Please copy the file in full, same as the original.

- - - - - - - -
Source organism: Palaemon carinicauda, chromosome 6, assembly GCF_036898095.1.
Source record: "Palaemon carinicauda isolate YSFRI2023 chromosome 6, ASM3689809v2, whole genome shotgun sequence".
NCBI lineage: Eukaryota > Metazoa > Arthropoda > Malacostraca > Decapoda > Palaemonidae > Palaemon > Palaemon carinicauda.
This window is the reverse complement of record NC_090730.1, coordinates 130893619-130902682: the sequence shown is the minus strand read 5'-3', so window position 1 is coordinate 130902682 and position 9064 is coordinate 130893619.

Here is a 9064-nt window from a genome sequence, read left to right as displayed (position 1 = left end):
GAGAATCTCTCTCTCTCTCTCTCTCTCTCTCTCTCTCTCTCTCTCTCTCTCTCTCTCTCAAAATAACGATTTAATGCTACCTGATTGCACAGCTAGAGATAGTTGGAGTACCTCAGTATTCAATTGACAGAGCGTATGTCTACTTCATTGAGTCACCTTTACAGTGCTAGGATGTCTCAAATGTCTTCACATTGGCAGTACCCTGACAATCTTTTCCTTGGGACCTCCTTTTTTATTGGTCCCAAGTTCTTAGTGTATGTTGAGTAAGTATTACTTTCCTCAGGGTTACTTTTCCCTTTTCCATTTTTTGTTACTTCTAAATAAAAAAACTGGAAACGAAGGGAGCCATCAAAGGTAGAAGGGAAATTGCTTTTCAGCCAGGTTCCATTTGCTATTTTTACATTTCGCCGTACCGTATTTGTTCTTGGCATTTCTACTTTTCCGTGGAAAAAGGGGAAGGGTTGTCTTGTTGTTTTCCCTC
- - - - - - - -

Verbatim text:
Source organism: Palaemon carinicauda, chromosome 6, assembly GCF_036898095.1.
Source record: "Palaemon carinicauda isolate YSFRI2023 chromosome 6, ASM3689809v2, whole genome shotgun sequence".
NCBI lineage: Eukaryota > Metazoa > Arthropoda > Malacostraca > Decapoda > Palaemonidae > Palaemon > Palaemon carinicauda.
This window is the reverse complement of record NC_090730.1, coordinates 130893619-130902682: the sequence shown is the minus strand read 5'-3', so window position 1 is coordinate 130902682 and position 9064 is coordinate 130893619.

Here is a 9064-nt window from a genome sequence, read left to right as displayed (position 1 = left end):
GAGAATCTCTCTCTCTCTCTCTCTCTCTCTCTCTCTCTCTCTCTCTCTCTCTCTCTCTCAAAATAACGATTTAATGCTACCTGATTGCACAGCTAGAGATAGTTGGAGTACCTCAGTATTCAATTGACAGAGCGTATGTCTACTTCATTGAGTCACCTTTACAGTGCTAGGATGTCTCAAATGTCTTCACATTGGCAGTACCCTGACAATCTTTTCCTTGGGACCTCCTTTTTTATTGGTCCCAAGTTCTTAGTGTATGTTGAGTAAGTATTACTTTCCTCAGGGTTACTTTTCCCTTTTCCATTTTTTGTTACTTCTAAATAAAAAAACTGGAAACGAAGGGAGCCATCAAAGGTAGAAGGGAAATTGCTTTTCAGCCAGGTTCCATTTGCTATTTTTACATTTCGCCGTACCGTATTTGTTCTTGGCATTTCTACTTTTCCGTGGAAAAAGGGGAAGGGTTGTCTTGTTGTTTTCCCTC